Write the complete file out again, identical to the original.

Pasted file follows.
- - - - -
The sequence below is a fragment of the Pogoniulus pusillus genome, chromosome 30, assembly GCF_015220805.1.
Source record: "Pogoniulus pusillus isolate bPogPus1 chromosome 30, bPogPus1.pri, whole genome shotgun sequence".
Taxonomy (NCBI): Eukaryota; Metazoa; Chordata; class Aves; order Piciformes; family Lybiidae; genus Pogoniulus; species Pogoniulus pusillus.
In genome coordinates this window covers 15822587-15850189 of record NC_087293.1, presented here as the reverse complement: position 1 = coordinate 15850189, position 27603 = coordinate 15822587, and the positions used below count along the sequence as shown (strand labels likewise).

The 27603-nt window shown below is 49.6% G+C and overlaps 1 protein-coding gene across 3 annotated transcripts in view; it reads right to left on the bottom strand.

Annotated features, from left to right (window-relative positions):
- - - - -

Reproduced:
The sequence below is a fragment of the Pogoniulus pusillus genome, chromosome 30, assembly GCF_015220805.1.
Source record: "Pogoniulus pusillus isolate bPogPus1 chromosome 30, bPogPus1.pri, whole genome shotgun sequence".
Taxonomy (NCBI): Eukaryota; Metazoa; Chordata; class Aves; order Piciformes; family Lybiidae; genus Pogoniulus; species Pogoniulus pusillus.
In genome coordinates this window covers 15822587-15850189 of record NC_087293.1, presented here as the reverse complement: position 1 = coordinate 15850189, position 27603 = coordinate 15822587, and the positions used below count along the sequence as shown (strand labels likewise).

The 27603-nt window shown below is 49.6% G+C and overlaps 1 protein-coding gene across 3 annotated transcripts in view; it reads right to left on the bottom strand.

Annotated features, from left to right (window-relative positions):